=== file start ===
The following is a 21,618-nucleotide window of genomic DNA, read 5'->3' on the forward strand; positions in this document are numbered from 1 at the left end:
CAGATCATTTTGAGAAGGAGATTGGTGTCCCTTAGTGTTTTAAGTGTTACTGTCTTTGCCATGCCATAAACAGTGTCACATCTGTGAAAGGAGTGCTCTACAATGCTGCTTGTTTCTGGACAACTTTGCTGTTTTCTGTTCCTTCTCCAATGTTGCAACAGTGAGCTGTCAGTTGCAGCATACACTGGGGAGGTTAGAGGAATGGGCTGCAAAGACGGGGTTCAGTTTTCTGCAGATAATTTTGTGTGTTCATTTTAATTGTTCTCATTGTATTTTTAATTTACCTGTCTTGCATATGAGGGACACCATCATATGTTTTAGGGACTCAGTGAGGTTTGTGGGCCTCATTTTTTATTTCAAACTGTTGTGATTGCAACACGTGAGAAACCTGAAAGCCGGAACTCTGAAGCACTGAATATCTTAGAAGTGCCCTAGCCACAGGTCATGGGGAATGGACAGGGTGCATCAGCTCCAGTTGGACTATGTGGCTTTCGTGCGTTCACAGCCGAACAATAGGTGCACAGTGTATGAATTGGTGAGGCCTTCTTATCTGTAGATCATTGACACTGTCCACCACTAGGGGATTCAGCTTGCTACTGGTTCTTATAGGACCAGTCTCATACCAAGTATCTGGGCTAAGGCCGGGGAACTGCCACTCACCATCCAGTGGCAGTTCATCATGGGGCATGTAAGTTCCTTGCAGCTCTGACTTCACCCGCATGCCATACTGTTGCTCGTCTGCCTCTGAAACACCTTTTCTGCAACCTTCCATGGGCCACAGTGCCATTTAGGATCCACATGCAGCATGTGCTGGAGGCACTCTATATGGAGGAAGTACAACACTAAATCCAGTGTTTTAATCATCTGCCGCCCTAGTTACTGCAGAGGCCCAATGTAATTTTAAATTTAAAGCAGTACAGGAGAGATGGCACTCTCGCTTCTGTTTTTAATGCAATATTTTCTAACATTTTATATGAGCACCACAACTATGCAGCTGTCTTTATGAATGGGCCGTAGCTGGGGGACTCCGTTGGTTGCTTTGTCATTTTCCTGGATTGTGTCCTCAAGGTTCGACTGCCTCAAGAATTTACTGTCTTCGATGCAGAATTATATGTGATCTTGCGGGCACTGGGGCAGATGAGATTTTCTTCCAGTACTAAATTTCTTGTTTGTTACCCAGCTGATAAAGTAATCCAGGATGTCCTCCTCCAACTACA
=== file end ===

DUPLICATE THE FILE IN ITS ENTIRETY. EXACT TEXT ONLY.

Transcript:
The following is a 21,618-nucleotide window of genomic DNA, read 5'->3' on the forward strand; positions in this document are numbered from 1 at the left end:
CAGATCATTTTGAGAAGGAGATTGGTGTCCCTTAGTGTTTTAAGTGTTACTGTCTTTGCCATGCCATAAACAGTGTCACATCTGTGAAAGGAGTGCTCTACAATGCTGCTTGTTTCTGGACAACTTTGCTGTTTTCTGTTCCTTCTCCAATGTTGCAACAGTGAGCTGTCAGTTGCAGCATACACTGGGGAGGTTAGAGGAATGGGCTGCAAAGACGGGGTTCAGTTTTCTGCAGATAATTTTGTGTGTTCATTTTAATTGTTCTCATTGTATTTTTAATTTACCTGTCTTGCATATGAGGGACACCATCATATGTTTTAGGGACTCAGTGAGGTTTGTGGGCCTCATTTTTTATTTCAAACTGTTGTGATTGCAACACGTGAGAAACCTGAAAGCCGGAACTCTGAAGCACTGAATATCTTAGAAGTGCCCTAGCCACAGGTCATGGGGAATGGACAGGGTGCATCAGCTCCAGTTGGACTATGTGGCTTTCGTGCGTTCACAGCCGAACAATAGGTGCACAGTGTATGAATTGGTGAGGCCTTCTTATCTGTAGATCATTGACACTGTCCACCACTAGGGGATTCAGCTTGCTACTGGTTCTTATAGGACCAGTCTCATACCAAGTATCTGGGCTAAGGCCGGGGAACTGCCACTCACCATCCAGTGGCAGTTCATCATGGGGCATGTAAGTTCCTTGCAGCTCTGACTTCACCCGCATGCCATACTGTTGCTCGTCTGCCTCTGAAACACCTTTTCTGCAACCTTCCATGGGCCACAGTGCCATTTAGGATCCACATGCAGCATGTGCTGGAGGCACTCTATATGGAGGAAGTACAACACTAAATCCAGTGTTTTAATCATCTGCCGCCCTAGTTACTGCAGAGGCCCAATGTAATTTTAAATTTAAAGCAGTACAGGAGAGATGGCACTCTCGCTTCTGTTTTTAATGCAATATTTTCTAACATTTTATATGAGCACCACAACTATGCAGCTGTCTTTATGAATGGGCCGTAGCTGGGGGACTCCGTTGGTTGCTTTGTCATTTTCCTGGATTGTGTCCTCAAGGTTCGACTGCCTCAAGAATTTACTGTCTTCGATGCAGAATTATATGTGATCTTGCGGGCACTGGGGCAGATGAGATTTTCTTCCAGTACTAAATTTCTTGTTTGTTACCCAGCTGATAAAGTAATCCAGGATGTCCTCCTCCAACTACA